Ask Your Pharmacist? - I Donít Think So! PART ONE of a critical look at the role of the pharmacist as a reliable healthcare provider

Editor's Note: Stuart Adams is a nutritional activist with a passion for evidence-based professional advice. He has observed the quality of advice some pharmacists give in their daily practice when recommending nutritional supplements, and he finds it lacking. Given that pharmacy has a commitment to excellence and has been diligently working to raise accreditation standards, what is going wrong in the nutritional advice area? In a two-part series starting in this month's edition of i2P and finishing in the March edition, Stuart talks of his observations and first-hand experiences when working in a pharmacy environment. You may disagree with him - that is your prerogative. But if you catch a glimpse of your reflection within this well researched article, then please take this as an opportunity to raise the barrier. If Stuart has found these "holes" within the pharmacy profession, others will have surely noticed, and the reputation of all pharmacists declines accordingly . I value the reputation reported in past surveys of the Morgan Gallup Poll, measuring public opinion for the trust and integrity of pharmacists. I believe that the ratings were justifiably earned over past years. Please take this as a wake-up call and examine your professionalism against the following commentary.

A Vision Needed

Has Australian pharmacy lost its way? That is sometimes how I feel when driving past one particular establishment where I live. In fact - I find myself changing my route at times because of the way it makes me feel. The PGA claims Australian pharmacy is ‘the best in the world’. Yet, having traveled extensively I can honestly say that I have not seen pharmacies that look so tacky in any part of the developed or developing world.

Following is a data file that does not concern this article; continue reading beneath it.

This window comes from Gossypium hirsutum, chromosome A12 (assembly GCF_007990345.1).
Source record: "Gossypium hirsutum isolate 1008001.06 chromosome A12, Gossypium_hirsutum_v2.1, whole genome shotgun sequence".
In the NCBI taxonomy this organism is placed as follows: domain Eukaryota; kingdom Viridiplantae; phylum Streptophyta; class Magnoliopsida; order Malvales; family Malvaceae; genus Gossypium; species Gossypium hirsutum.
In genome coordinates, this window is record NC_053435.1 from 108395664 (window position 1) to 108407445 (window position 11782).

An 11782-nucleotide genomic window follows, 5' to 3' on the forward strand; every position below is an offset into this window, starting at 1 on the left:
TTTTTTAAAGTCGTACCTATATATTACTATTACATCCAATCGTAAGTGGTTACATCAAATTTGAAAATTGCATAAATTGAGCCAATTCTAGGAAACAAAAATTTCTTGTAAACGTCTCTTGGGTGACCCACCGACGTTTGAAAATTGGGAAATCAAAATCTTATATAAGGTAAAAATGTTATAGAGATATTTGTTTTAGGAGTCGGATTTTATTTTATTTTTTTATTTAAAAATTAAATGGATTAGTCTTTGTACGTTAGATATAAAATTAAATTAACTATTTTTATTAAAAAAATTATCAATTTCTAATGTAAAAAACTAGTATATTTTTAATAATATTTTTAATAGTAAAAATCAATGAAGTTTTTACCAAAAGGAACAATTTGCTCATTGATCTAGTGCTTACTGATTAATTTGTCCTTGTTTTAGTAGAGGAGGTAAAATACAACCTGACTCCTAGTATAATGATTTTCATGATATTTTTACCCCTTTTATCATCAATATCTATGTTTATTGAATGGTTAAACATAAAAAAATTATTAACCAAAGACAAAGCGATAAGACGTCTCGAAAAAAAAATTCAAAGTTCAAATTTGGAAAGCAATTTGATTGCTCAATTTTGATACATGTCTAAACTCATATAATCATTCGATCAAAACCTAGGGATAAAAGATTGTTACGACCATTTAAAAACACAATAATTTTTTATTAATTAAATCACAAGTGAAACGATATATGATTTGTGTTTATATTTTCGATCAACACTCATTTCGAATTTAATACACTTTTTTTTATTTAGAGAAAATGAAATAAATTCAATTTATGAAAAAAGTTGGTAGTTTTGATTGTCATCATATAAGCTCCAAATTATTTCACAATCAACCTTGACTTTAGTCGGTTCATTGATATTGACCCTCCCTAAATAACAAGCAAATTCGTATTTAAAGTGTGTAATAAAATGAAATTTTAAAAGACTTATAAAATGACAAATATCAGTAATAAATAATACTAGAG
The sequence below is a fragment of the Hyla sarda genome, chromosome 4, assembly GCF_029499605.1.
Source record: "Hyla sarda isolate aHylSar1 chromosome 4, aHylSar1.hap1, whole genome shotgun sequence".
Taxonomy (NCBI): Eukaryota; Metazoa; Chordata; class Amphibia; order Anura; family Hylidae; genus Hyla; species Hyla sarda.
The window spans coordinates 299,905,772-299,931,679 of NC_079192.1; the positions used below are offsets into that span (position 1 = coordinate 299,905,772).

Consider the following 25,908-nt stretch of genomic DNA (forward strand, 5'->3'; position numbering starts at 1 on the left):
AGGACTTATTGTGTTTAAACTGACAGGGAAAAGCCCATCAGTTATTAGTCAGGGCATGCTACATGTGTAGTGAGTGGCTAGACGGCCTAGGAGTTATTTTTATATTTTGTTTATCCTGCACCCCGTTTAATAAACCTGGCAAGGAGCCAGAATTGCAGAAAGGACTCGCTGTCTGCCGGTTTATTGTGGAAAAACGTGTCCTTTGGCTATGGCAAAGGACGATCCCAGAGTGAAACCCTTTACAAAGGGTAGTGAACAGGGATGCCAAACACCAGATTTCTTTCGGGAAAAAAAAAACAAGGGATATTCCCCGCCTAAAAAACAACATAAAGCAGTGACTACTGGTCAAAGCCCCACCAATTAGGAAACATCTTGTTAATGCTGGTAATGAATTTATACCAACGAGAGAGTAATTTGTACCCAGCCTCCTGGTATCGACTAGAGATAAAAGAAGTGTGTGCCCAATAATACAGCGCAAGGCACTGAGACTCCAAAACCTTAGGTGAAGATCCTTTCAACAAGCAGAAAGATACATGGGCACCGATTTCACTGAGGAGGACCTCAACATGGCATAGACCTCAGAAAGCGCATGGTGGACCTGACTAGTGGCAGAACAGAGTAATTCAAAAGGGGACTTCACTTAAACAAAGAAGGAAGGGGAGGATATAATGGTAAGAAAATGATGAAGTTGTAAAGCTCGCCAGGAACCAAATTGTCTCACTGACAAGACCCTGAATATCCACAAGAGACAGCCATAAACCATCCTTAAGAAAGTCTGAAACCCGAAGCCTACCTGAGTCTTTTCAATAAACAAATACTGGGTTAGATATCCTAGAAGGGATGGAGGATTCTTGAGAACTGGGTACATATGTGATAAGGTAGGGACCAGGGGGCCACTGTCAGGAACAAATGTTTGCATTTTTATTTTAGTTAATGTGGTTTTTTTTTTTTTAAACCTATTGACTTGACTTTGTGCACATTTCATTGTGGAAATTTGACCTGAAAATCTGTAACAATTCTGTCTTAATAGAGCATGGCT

Have you Noticed Your Control of Your Personal Private Information is Vanishing?

In this article I am going to suggest that the race to maximise Government intrusion in citizens lives is presently being comprehensively won by the UK (with its multi-biometric compulsory national ID Card). Even worse, in the last day or so we learn from e-Health Insider that the UK Government wants to move to link many of its databases to simplify administration and reduce errors – to ensure not a single move you make goes unrecorded!. The US is presently managing to come second in my view with the vagaries of the US Health Insurance Portability and Accountability Act (HIPAA) permitting large amounts of identified health information to move between service providers and payers with essentially no control on the part of the individual, almost daily leaks of identified information on the web or from mislaid lap-top computers and recently discovered privacy invasions such as warrantless wiretaps and covert house searches on the basis of perceived protection of “National Security”. Sadly, however, we also now have our own Governments working out how best it can catch up and minimise the number of barriers that exist to a complete individually detailed dossier being built on all of us.

True Inventions are Rarely Obvious

The Losec case had more implications than the dispute between Astra and Alphapharm, and I dare say the implications gave rise to many prescriptions for the product. The case itself involved Alphapharm having a crack at Astra on the basis that the Losec patent was obvious, therefore an inventive step had not been made. Astra claimed the inventive step involved the combination of several compounds that interact with each other………..so far, so good. A subcoating layer and an outer enteric coating comprising three elements follow the core compound, being the active ingredient. The said invention involves the ability of the coatings to deliver the product where it is intended to be, being the intestine. Alphapharm took exception to the patent and asked the Court to revoke it on the basis that it was not inventive.

Some Alternate Initiatives For Medication Reviews For Discharge Hospital Patients

When the Home Medicines Review option was initiated some six years ago it was difficult to rally prescribers to see the benefits or the need to refer patients for a review in our Division. The Item 900 was introduced when GPs were coming to terms with using many other general practice initiatives and HMR was just another one to them AND they ‘did it anyway ‘. However over the years and with much support and encouragement, the majority of GPs in the Division now know about it, many utilise HMR for their patients and we have a healthy average monthly count albeit not very large. The good thing to note is that the figures are increasing and the HMR process is well bedded down.

The Prognosis for Community Pharmacy May be Deteriorating as a Result of the CSO